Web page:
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'Battle of Hastings' over link road progresses
The Battle of Hastings could halt the building of a controversial link road.
Protesters have applied to the High Court to block the construction of the route from Hastings to Bexhill, saying it would run through the actual site of the conflict that cleared the way for the Norman conquest.
Michael Bernard, from the Bexhill Link Road Resistance (BLINKRR) group, braved the snow yesterday to seek an injunction at the Royal Courts of Justice in London.
It is commonly thought that the 1066 battle took place at Battle Abbey.
However, BLINKRR claim that they have evidence to suggest the famous battle actually happened at Caldec Hill, just over a mile away.
Earlier this week Mr Bernard asked English Heritage to investigate the research and consider amending the location and re-registering the battlefield.
An English Heritage spokesman said: “We will consider this application very carefully and if we believe this case should be taken forward, we will prepare a full assessment consulting with owners, the local authority and others with an interest in the site or expertise in the subject.”
Mr Bernard added: “I’ve asked the court to delay the building of the road while English Heritage looks at the evidence.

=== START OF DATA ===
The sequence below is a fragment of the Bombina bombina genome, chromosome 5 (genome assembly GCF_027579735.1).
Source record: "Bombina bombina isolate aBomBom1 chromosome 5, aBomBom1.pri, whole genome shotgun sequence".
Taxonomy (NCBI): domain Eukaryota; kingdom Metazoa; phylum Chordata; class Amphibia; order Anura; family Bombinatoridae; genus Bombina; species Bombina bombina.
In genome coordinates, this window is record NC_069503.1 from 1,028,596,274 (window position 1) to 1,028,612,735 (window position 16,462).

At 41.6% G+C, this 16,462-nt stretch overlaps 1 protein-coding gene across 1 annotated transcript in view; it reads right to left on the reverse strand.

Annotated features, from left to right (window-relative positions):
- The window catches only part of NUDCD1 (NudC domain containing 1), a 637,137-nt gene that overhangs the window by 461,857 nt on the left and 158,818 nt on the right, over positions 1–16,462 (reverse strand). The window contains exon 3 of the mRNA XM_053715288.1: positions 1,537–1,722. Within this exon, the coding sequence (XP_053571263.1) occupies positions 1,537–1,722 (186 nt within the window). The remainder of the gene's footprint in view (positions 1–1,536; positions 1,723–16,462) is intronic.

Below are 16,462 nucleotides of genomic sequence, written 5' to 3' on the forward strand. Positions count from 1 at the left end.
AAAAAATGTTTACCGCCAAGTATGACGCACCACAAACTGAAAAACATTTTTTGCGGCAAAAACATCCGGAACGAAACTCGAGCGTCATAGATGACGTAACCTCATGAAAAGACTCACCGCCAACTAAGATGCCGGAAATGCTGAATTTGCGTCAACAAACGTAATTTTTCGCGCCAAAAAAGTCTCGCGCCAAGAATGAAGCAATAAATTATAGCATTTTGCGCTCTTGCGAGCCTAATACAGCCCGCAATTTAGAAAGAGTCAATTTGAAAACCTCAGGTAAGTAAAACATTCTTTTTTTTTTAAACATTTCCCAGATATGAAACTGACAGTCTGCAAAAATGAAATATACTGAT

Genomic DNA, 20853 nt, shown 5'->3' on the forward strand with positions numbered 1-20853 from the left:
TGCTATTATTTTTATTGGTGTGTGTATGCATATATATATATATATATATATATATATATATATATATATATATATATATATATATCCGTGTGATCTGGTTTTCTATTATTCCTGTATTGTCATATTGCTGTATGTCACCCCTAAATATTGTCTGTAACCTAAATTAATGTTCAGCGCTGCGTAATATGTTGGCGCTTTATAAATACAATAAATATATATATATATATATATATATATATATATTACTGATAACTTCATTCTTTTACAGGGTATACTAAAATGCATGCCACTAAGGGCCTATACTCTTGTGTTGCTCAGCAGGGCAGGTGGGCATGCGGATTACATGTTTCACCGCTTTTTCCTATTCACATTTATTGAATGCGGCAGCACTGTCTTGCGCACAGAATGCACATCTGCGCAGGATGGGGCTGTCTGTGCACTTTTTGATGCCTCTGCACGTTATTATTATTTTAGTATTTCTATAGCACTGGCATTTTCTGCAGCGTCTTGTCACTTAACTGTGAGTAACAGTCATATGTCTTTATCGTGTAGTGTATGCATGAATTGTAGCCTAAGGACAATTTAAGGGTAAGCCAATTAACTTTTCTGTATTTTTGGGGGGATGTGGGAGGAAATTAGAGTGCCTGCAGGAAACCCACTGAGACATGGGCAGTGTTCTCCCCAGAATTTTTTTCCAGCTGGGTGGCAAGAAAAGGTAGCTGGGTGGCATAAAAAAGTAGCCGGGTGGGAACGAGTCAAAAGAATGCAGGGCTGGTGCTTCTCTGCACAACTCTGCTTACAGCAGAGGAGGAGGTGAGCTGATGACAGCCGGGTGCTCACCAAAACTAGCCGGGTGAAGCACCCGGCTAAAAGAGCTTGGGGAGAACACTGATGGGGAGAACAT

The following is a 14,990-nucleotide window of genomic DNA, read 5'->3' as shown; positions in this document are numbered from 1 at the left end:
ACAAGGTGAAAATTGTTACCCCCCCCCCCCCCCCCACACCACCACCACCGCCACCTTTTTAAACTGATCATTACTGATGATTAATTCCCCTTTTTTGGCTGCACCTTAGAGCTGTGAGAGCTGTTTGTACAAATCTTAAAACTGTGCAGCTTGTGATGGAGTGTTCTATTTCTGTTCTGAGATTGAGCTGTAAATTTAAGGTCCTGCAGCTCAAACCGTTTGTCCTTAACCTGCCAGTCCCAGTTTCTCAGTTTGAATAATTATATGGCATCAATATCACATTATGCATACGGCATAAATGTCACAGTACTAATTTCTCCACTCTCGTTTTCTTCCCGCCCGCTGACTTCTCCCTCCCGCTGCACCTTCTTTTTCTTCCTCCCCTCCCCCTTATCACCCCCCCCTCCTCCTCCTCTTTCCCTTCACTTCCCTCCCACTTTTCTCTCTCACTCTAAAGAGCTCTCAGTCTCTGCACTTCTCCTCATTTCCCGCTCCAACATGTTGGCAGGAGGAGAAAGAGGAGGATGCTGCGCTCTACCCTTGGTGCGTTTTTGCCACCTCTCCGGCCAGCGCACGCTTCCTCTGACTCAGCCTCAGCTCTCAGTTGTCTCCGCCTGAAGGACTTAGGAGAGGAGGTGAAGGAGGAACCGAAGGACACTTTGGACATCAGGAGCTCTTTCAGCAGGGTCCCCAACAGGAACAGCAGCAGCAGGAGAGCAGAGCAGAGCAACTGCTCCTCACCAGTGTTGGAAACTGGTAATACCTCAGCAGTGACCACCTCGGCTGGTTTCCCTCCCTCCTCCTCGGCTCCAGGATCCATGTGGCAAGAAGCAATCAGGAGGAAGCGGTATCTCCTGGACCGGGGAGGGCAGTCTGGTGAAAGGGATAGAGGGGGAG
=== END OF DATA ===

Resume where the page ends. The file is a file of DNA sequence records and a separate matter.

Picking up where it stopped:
“They must be given the opportunity to look at it.
“This could be arguably the most important historical site in English history.
“The council can’t go ahead with it if it isn’t certain because once it’s gone, it’s gone.”
The bulk of the evidence for BLINKRR’s argument comes from books published by historians John Grehan and Nick Austin.
Mr Grehan, in his book The Battle of Hastings – The Uncomfortable Truth, points out that despite some 10,000 casualties, no human remains or artefacts have been found near Battle Abbey.
It is commonly believed that King Harold assembled his troops close to where the link road is being built, before advancing on William the Conqueror near Battle Abbey.
However, after extensive research, Grehan and Austin think it was the French who advanced on Harold – meaning the famous battle would have taken place on the site of the planned road.
An English Heritage spokesman added: “There is no set time frame for reviewing designation cases but we aim to work as quickly and thoroughly as possible.”